Other areas of violin making existed in Germany and Czechoslovakia. The area of Czechoslovakia didn't have this name until 1918. The makers in this region learned to turn out mainly inexpensive instruments for the growing market.

An instrument labeled "Made in Germany" or Czechoslovakia, may be the reverse as it could have been walked across the border to be then exported to the US. After 1891 some version of the country of origin needed to be stated on the label if it was to be exported to the US, but that origin could say where it was exported from and not actually where it was made.

After World War I, it was easier for Americans to get their entertainment from other sources and the huge demand for violins subsided. As wealth increased in the US, it created a need for higher grade violins. In the 1920's, firms in Markneukirchen like those of Ernst Heinrich Roth, E. Reinhold Schmidt, and Heinrich Heberlein produced some beautiful and much higher quality instruments that today are very much in demand. Some of these instruments were also made in Czechoslovakia and sold to the bigger firms unvarnished. The best workers at varnishing were often employedinhouse at these big firms whichaccounts for the uniformity in varnish quality in a specific model instrument.These higher qualityinstrument were less assembly line construction and more master-made instruments and were among the best to come out of the area. This was also the time that the French workshops in Mirecourt were at their peak. By the early 1940's the Markneukirchen region was failing financially and for the most part violin making stopped.

After 1930, with the rise of the Nazi's, many firms took their German made instruments to Schönbach Czechoslovakia, they were labeled as being made there, and then shipped them to America. Schonbach (in 1966 renamed Luby) is still aviolin makingtown. So you could have a German made instrument that was actually labeled as having been made in Czechoslovakia. For the most part it doesn't matter,however in general, German instruments bring a higher price than Czech ones - but the quality of the instrument really sets the value.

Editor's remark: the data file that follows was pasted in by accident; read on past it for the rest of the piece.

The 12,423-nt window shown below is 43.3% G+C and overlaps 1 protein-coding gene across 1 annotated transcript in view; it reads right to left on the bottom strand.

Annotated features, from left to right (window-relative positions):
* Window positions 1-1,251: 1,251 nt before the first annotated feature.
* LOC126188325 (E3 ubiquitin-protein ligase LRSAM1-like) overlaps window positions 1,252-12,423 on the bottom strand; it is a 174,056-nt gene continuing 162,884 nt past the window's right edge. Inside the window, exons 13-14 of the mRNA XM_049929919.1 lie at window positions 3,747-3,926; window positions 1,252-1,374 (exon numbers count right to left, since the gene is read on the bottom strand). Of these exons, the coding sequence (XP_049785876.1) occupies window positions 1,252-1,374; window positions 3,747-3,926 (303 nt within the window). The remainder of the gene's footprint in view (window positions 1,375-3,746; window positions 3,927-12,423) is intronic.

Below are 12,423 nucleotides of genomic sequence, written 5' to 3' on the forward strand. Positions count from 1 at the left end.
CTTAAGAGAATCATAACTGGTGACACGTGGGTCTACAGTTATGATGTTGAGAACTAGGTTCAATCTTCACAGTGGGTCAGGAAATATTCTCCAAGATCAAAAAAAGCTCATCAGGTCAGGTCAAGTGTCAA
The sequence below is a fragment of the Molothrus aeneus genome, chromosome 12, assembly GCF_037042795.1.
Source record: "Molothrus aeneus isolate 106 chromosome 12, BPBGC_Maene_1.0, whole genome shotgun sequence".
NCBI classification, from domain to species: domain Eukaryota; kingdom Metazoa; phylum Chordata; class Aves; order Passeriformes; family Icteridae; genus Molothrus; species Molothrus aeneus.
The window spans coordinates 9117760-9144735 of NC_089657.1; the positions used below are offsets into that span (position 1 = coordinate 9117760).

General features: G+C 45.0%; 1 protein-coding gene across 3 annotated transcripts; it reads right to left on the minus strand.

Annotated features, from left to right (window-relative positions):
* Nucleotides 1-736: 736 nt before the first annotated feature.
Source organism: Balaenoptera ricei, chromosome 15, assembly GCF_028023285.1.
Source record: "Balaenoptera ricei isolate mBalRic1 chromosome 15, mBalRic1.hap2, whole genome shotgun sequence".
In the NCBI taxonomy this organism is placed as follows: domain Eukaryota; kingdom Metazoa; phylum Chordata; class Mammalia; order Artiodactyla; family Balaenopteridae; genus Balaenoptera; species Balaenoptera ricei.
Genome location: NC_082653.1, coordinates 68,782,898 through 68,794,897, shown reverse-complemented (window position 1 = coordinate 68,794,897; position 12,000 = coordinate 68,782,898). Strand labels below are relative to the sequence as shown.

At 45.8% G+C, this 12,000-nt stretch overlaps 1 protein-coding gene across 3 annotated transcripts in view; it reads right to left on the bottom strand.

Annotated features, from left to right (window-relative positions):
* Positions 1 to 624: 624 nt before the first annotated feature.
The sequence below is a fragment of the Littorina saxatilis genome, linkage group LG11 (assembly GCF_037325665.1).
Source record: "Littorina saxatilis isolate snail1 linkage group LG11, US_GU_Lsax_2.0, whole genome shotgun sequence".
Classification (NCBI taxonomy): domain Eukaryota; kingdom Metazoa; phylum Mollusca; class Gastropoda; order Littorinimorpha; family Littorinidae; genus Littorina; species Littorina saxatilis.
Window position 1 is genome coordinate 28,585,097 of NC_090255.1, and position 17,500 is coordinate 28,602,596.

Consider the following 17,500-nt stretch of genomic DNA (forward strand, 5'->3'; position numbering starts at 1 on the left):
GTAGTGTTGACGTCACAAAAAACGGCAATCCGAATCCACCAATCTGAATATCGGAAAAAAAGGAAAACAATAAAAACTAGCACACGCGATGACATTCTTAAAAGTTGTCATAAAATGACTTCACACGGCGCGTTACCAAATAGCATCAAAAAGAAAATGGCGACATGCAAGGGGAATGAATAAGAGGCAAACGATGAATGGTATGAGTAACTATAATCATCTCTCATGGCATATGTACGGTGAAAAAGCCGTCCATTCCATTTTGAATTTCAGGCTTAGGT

Around 1945, many makers fled the Czech region and settled in Bubenreuth, Bavaria. Even today, makers remain there, most are individual makers, not large factory settings. As in the past, the making of student quality instruments depends on low cost and although some oftoday's student instruments are made in Germany and others in the region of Luby Czechoslovakia, the vast majority of the new factory instruments are made in Romania and China.

The German, Czech and French instruments from the late 19th and early 20th centuries were so plentiful, that they are still readily available. Although many of these are almost worthless, many others can be very nice, even ones that are simply labeled as Strad's, Amati's and Guarneri's can be a fine instrument for an advancing student. Often these need some work to bring them back to their best, but they have now had a hundred years for the wood to have aged.

From: http://violininformation.webs.com/germanfactories.htm